This article discusses bulbs: the history, uses and occasionally the philosophy that surround the humble bulb.
Scilla, also known as squalls are found in many places, and indeed English bluebells were once classified as these and should be treated like them. These poorly known plants are fantastic for growing in lawns because they flower in early spring, providing incredible blue swathes of flower, before setting seed and bowing down . Unlike many bulbs, after flowers have started setting seed they can be mown over just in time for the first cut of the lawn. It thrives both in the lawn and in shaded poor soil. It can create vast drifts of blue that look stunning set against the green of lawns.
Scilla grow well and naturalise in either full sun or light shade and should be planted between 8-10cm deep. As with most bulbs they grow best in a well drained semi-fertile soil.
These bulbs are easy to maintain and they are generally trouble free. Remember they naturalise well from seed so clumps form rapidly and can spread prolifically.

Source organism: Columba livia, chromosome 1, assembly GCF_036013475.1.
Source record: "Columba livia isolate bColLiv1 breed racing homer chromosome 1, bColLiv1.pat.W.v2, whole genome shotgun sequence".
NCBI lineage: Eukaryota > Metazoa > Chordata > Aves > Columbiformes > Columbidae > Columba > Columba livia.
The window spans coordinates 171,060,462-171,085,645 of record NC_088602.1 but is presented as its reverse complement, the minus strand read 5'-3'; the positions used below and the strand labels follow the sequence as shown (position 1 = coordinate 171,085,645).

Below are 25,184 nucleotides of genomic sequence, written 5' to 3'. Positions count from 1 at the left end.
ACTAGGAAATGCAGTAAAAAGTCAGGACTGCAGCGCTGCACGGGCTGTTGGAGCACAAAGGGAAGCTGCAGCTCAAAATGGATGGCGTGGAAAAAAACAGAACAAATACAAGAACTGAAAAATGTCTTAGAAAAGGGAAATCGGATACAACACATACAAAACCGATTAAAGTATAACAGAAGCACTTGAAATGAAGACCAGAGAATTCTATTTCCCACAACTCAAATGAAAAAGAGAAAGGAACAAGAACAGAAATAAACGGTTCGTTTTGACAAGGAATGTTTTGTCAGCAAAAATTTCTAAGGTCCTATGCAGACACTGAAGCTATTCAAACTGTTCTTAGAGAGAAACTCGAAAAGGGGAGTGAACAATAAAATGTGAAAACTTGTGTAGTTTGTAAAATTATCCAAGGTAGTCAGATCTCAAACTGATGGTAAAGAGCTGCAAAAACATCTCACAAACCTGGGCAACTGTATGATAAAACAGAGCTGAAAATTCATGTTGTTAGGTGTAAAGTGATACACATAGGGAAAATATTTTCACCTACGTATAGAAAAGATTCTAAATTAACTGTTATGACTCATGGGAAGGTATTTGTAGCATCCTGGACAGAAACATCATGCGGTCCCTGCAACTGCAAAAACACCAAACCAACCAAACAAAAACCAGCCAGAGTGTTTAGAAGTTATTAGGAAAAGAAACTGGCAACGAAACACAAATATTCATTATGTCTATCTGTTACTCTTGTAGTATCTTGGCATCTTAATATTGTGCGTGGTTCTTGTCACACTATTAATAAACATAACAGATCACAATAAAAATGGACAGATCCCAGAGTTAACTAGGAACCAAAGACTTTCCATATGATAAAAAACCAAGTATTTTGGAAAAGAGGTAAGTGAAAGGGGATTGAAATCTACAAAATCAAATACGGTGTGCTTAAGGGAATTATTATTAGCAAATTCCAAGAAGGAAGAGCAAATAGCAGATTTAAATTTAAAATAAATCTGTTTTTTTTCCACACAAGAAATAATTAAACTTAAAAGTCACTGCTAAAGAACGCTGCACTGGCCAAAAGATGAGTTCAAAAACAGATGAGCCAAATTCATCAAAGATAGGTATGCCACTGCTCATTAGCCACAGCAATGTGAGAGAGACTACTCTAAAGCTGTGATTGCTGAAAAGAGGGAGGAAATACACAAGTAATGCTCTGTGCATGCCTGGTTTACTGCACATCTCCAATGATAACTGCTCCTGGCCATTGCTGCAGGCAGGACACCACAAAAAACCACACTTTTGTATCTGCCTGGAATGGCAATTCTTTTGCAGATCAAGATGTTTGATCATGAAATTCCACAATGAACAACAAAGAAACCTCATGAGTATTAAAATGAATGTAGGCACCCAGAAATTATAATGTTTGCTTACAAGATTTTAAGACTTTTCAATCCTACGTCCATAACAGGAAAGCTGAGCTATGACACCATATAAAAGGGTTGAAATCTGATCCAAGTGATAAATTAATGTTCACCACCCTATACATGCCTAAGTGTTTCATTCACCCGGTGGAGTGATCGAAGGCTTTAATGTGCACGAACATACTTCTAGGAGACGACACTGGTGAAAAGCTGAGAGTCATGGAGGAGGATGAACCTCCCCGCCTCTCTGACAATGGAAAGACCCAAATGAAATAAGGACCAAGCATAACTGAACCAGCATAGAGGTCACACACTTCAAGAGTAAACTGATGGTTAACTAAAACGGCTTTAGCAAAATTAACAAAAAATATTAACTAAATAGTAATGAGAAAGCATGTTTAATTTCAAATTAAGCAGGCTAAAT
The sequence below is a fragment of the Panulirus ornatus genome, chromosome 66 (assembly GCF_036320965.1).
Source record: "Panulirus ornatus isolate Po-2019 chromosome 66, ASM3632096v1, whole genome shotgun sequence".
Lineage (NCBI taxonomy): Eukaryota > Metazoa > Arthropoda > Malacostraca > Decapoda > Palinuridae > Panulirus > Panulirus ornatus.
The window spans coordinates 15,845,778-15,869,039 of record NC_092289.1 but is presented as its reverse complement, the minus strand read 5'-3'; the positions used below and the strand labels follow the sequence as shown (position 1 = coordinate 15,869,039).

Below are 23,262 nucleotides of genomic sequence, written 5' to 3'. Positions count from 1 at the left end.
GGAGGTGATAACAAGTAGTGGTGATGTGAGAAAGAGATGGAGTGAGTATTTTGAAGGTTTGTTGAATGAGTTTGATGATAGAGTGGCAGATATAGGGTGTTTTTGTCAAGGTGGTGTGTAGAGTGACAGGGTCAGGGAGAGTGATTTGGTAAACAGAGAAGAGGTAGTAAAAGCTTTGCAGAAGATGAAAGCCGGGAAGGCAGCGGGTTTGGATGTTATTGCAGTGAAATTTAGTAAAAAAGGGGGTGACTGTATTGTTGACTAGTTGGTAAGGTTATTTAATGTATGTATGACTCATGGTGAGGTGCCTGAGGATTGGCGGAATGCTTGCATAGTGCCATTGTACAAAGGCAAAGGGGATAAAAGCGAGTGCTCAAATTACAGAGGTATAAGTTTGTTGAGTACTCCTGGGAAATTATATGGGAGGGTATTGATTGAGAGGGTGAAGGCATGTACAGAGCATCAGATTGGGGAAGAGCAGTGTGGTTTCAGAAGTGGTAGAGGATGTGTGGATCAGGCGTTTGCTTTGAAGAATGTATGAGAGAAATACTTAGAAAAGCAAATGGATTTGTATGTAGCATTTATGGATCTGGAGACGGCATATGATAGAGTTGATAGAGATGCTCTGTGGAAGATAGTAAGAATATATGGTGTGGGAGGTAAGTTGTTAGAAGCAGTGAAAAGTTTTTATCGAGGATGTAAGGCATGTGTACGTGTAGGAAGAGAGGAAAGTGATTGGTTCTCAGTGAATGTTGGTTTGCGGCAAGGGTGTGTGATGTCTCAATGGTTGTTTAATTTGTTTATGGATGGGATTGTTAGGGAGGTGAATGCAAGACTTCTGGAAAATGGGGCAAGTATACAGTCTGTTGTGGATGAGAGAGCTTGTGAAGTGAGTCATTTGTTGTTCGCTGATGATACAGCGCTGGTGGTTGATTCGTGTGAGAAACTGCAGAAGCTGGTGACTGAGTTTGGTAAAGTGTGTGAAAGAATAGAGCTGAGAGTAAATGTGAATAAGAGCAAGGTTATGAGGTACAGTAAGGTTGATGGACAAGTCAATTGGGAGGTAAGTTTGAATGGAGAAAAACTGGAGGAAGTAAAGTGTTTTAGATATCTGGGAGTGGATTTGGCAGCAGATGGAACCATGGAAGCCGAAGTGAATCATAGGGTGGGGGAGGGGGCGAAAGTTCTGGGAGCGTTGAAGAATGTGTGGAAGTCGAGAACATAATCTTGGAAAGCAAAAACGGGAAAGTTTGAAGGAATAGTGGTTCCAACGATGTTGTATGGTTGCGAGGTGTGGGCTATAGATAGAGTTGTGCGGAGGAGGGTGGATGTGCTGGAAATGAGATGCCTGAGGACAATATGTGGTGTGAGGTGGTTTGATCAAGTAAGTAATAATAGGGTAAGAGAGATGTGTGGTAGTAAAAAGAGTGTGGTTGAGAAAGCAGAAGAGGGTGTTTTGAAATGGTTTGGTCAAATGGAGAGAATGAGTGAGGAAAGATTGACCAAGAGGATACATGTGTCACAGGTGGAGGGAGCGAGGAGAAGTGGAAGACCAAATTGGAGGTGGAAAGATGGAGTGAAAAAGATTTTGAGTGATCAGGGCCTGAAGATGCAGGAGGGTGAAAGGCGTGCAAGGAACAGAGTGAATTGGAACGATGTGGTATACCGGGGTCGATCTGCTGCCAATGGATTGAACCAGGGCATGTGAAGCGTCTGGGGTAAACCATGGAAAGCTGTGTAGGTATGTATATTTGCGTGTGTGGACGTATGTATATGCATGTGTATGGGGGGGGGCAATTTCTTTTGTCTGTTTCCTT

Chionodoxa forbesii Also called Glory of the Snow, this bulb is fantastic. It is well deserving of its award of garden merit. These plants are best in slightly shady soil but can cope with full sun as long as the soil doesn't fully dry out. They are (much like the Scilla) well suited to growing in a lawn or as a companion to other spring bulbs or underplanting shrubs. Over time they will spread and form clumps. They flower in early spring.
Bulbs should be planted in September for best results as small bulbs do have a tendency to dry out. Plant them about 8cm deep and try to avoid very dry or very wet soil.
There are no pests or diseases that normally pose a problem to these plants, just allow the foliage to grow after the flower so it can recuperate for next year. Over time they will multiply and can be split and replanted elsewhere.